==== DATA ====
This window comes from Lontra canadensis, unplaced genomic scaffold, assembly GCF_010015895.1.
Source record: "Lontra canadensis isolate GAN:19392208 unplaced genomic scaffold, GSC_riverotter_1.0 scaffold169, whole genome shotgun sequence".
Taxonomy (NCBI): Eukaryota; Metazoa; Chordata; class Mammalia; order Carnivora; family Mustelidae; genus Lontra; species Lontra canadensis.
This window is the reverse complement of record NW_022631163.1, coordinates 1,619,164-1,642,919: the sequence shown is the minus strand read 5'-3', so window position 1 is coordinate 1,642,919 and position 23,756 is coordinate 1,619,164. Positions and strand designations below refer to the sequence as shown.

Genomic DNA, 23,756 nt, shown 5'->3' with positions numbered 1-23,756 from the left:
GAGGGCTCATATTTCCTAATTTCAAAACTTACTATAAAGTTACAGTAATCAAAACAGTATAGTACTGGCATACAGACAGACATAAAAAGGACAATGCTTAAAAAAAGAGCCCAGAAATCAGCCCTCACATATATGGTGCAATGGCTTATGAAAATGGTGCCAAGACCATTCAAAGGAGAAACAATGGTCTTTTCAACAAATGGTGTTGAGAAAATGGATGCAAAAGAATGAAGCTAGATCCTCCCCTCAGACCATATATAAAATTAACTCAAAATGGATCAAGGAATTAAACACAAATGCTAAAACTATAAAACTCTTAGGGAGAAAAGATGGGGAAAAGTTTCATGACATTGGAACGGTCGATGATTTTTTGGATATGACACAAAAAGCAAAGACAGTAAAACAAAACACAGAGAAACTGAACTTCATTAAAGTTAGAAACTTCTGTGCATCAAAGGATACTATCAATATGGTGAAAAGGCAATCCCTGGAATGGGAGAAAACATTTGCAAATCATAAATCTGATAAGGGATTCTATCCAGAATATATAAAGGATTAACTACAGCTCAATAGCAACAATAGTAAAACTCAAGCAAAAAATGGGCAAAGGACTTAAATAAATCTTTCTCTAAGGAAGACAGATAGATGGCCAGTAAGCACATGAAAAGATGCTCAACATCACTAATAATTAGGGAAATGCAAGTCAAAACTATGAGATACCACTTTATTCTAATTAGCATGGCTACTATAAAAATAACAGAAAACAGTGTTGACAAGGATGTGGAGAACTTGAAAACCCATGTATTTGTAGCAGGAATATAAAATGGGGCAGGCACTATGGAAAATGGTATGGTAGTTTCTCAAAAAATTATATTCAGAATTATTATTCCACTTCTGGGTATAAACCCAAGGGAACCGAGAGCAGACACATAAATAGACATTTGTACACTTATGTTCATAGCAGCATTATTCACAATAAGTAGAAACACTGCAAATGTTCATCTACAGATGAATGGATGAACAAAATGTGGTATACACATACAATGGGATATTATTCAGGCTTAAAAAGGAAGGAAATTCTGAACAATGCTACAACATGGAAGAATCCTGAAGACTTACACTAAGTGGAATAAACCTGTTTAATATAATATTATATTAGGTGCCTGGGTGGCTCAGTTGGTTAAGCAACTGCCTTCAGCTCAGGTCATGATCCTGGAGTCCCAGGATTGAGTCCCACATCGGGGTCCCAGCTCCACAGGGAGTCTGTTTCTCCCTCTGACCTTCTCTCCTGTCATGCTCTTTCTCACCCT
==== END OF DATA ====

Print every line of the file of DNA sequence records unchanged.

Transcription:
This window comes from Lontra canadensis, unplaced genomic scaffold, assembly GCF_010015895.1.
Source record: "Lontra canadensis isolate GAN:19392208 unplaced genomic scaffold, GSC_riverotter_1.0 scaffold169, whole genome shotgun sequence".
Taxonomy (NCBI): Eukaryota; Metazoa; Chordata; class Mammalia; order Carnivora; family Mustelidae; genus Lontra; species Lontra canadensis.
This window is the reverse complement of record NW_022631163.1, coordinates 1,619,164-1,642,919: the sequence shown is the minus strand read 5'-3', so window position 1 is coordinate 1,642,919 and position 23,756 is coordinate 1,619,164. Positions and strand designations below refer to the sequence as shown.

Genomic DNA, 23,756 nt, shown 5'->3' with positions numbered 1-23,756 from the left:
GAGGGCTCATATTTCCTAATTTCAAAACTTACTATAAAGTTACAGTAATCAAAACAGTATAGTACTGGCATACAGACAGACATAAAAAGGACAATGCTTAAAAAAAGAGCCCAGAAATCAGCCCTCACATATATGGTGCAATGGCTTATGAAAATGGTGCCAAGACCATTCAAAGGAGAAACAATGGTCTTTTCAACAAATGGTGTTGAGAAAATGGATGCAAAAGAATGAAGCTAGATCCTCCCCTCAGACCATATATAAAATTAACTCAAAATGGATCAAGGAATTAAACACAAATGCTAAAACTATAAAACTCTTAGGGAGAAAAGATGGGGAAAAGTTTCATGACATTGGAACGGTCGATGATTTTTTGGATATGACACAAAAAGCAAAGACAGTAAAACAAAACACAGAGAAACTGAACTTCATTAAAGTTAGAAACTTCTGTGCATCAAAGGATACTATCAATATGGTGAAAAGGCAATCCCTGGAATGGGAGAAAACATTTGCAAATCATAAATCTGATAAGGGATTCTATCCAGAATATATAAAGGATTAACTACAGCTCAATAGCAACAATAGTAAAACTCAAGCAAAAAATGGGCAAAGGACTTAAATAAATCTTTCTCTAAGGAAGACAGATAGATGGCCAGTAAGCACATGAAAAGATGCTCAACATCACTAATAATTAGGGAAATGCAAGTCAAAACTATGAGATACCACTTTATTCTAATTAGCATGGCTACTATAAAAATAACAGAAAACAGTGTTGACAAGGATGTGGAGAACTTGAAAACCCATGTATTTGTAGCAGGAATATAAAATGGGGCAGGCACTATGGAAAATGGTATGGTAGTTTCTCAAAAAATTATATTCAGAATTATTATTCCACTTCTGGGTATAAACCCAAGGGAACCGAGAGCAGACACATAAATAGACATTTGTACACTTATGTTCATAGCAGCATTATTCACAATAAGTAGAAACACTGCAAATGTTCATCTACAGATGAATGGATGAACAAAATGTGGTATACACATACAATGGGATATTATTCAGGCTTAAAAAGGAAGGAAATTCTGAACAATGCTACAACATGGAAGAATCCTGAAGACTTACACTAAGTGGAATAAACCTGTTTAATATAATATTATATTAGGTGCCTGGGTGGCTCAGTTGGTTAAGCAACTGCCTTCAGCTCAGGTCATGATCCTGGAGTCCCAGGATTGAGTCCCACATCGGGGTCCCAGCTCCACAGGGAGTCTGTTTCTCCCTCTGACCTTCTCTCCTGTCATGCTCTTTCTCACCCT